• That's not a bad price at all.

     

    It comes down to personal preference, really. If you're going to set up a RAID array with it, have a read through some of the RAID threads around here (2 TB max volume size etc).

     

    Monday, February 4, 2008 6:15 PM
    Moderator
  • Basically you have a few options, and a few questions too:

    How many drives will your motherboard support?
    How many SATA connections does it have?

    I currently have six drives in my system as my motherboard had six SATA ports on it.

    You could do any of the following if you have exhausted your motherboard options:


    1. Get an internal SATA expansion PCI card.  These usually add 2-4 internal SATA ports if you have the space in the case for that many more hard drives

    2.  Go with an external enclosure / eSATA Expansion PCI card combo (or, if your motherboard has an eSATA port just the enclosure)  You can find these in many different flavors from a single drive up to 6 to 8 drives.  These usually require an external power supply and you should check to make sure there are Windows 2003 drivers available in order to get this solution to work.

    3.  The more expensive and 'server' related option is to look as a SCSI option similar to numbers 1 or 2 above.  This will almost definately be more expensive, but also an option.


    Finally, the key is to make sure your 'SYSTEM' drive is large, and preferably as large as or the largest drive in your system.  Otherwise you will run into issues if you ever decide to swap out a drive....which reminds me, you can also look at swapping out your data drives (if you have more than one) with a larger drive as well.
    Tuesday, February 5, 2008 7:15 PM
  • I cracked open the case again to look things over, and I was partially correct in my current setup...I have 2x250GB, and 2x1TB - The WHS Software is installed to one of the 250GB drives, then there's the additional 250GB, 1TB, and 1TB on the other internal SATA ports.  I also have 1 750GB external USB currently.  I had considered replacing the  smaller 250 gig drives with TB drives, but from what I've read people tend to have a lot of problems with the "Removing" a drive from the array, espeically the drive the OS is installed on?  I suppose tha people that don't have any problems dont  come on the forum to post about how it went good for em either though.  It would be great to swap that other 250GB data drive out, but the problem is both of the 250 drives are the exact same model, so I wouldn't know which one to remove once I selected to remove it in the storage manager, unless there's a obvious way I'm missing?

     

    I don't want to do anything too "risky", as there is a lot of data - some stuff from as far back as 1997 that I couldn't ever find again.  I lost a single season of a TV show called LAX that was on in 2004, and it's been over a year and I still haven't found all those episodes (there's only 13 I think) so I don't even want to begin to think about losing anything.  I'm working towards getting enough space for duplication as soon as possible....It would be nice to have all 4 internal drives as TB drives though.  Do you think that would  likely work out ok, or end in myself having a heart attack?  The only other large storage device that I have is a Infrant ReadyNAS NV+ with 4x750 drives in it and 750GB total on my other main PC.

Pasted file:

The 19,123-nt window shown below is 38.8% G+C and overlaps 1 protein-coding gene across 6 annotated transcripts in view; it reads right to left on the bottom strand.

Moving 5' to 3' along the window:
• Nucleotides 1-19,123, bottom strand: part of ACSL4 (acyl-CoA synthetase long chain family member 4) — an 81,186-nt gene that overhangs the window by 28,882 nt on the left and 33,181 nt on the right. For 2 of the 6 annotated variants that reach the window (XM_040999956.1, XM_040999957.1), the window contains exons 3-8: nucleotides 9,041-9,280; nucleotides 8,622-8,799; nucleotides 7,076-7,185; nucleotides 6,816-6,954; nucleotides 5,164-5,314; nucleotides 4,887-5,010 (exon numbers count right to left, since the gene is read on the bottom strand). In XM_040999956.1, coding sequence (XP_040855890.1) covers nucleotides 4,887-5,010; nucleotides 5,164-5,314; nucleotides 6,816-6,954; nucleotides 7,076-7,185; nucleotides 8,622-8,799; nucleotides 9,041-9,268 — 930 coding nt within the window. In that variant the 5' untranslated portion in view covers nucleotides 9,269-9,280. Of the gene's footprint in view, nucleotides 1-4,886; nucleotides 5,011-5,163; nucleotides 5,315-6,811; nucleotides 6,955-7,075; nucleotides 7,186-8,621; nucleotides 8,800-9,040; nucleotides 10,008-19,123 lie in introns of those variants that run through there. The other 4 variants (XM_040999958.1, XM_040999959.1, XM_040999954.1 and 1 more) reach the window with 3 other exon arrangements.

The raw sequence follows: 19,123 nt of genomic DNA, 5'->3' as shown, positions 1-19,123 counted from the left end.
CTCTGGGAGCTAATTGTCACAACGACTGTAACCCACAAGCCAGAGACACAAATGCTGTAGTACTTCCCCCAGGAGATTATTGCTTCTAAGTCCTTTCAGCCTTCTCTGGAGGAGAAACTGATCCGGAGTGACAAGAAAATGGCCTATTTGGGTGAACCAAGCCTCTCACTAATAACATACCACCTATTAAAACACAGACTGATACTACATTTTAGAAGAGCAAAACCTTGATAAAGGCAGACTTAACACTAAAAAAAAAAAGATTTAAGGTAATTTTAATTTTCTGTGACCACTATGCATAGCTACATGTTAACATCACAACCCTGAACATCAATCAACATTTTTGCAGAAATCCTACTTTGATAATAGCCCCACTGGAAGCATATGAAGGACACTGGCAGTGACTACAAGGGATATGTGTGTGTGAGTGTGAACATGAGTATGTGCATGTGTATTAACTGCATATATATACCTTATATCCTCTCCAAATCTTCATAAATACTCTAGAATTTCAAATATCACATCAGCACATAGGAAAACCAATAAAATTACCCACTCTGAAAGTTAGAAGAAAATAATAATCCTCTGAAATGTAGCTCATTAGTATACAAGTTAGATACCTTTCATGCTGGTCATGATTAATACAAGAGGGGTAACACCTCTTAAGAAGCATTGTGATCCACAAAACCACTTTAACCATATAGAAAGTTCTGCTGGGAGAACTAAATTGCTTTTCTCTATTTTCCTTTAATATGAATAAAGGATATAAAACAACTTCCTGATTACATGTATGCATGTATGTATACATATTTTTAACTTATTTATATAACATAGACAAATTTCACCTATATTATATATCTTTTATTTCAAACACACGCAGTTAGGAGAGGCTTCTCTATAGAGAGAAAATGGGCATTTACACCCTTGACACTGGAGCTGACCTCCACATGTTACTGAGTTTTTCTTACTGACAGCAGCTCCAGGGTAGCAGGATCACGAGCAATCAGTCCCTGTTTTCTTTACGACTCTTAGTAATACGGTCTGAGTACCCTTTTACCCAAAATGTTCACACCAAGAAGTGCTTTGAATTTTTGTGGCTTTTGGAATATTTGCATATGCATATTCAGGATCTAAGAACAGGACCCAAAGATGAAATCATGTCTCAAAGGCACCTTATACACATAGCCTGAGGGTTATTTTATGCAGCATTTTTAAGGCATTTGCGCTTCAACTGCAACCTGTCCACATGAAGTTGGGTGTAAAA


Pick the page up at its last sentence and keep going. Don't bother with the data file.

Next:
Thanks!

    Wednesday, February 6, 2008 5:14 AM
  •  

    I just wanted to reply back about this, I purchased this enclosure http://www.newegg.com/Product/Product.aspx?Item=N82E16817332017 along with a TB drive, and it literally went from shipping box to being installed and ingested into the server within 15 mins.  I can't say enough good things about this enclosure currently, I'm going to pick up a 2nd one before they stom making them.....just like what happened to my Infrant ReadyNAS NV+ boxes!

    Sunday, February 10, 2008 8:18 AM
  • Codee,

     

    What box are you using as your WHS? Also what chipset is the eSata port.. I am trying to find out if my box is compatible. HP ex470

     

    Thanks

     

    Monday, February 11, 2008 2:11 PM
  • I'm also interested in the answers to these questions... specifically, whether that sort of external eSATA-port-replicating device is compatible with retail-provided WHS boxes.  (I'm about to buy an ex470 and am assuming that I'll have to upgrade its capacity at some point so this sort of awesome-looking, cost-effective enclosure would be ideal, but only if the SATA controller on the 470's mobo can handle it.)
    Tuesday, February 12, 2008 9:19 PM
  • I don't know the specs of those systems, but you also have the option of using either a free PCI-E or PCI slot to add an eSata port to the computer.
    Tuesday, February 12, 2008 9:24 PM
  • Good evening guys -

     

    The box I am running the WHS software on is a Dell Poweredge 840.  It has 4 internal SATA ports, but no external SATA ports when it shipped.  That enclosure that I linked to in one of my earlier posts actually includes a PCI-E 2-Port eSATA card with it. It uses the SiliconImage 3132 chipset, and looks almost identical to this card - http://www.newegg.com/Product/Product.aspx?Item=N82E16816855002

     

    The card included with the storge device includes the regular and low-profile bracket as well.  I should be able to add a 2nd array on the same card (Which I will be ordering very soon, I was a big fan of the Diskless Infrant ReadyNAS NV+ systems, but only got 1 originally and then netgear bought the company out and they dont sell diskless ones anymore *grrrr*)

     

    In my previous readings, the chipset can make or break the device connected via eSATA it seems, which may be why they include a known compatiable card with the unit when it ships - to eliminate returns from incompatiable eSATA chipsets...

     

    Wednesday, February 13, 2008 8:20 AM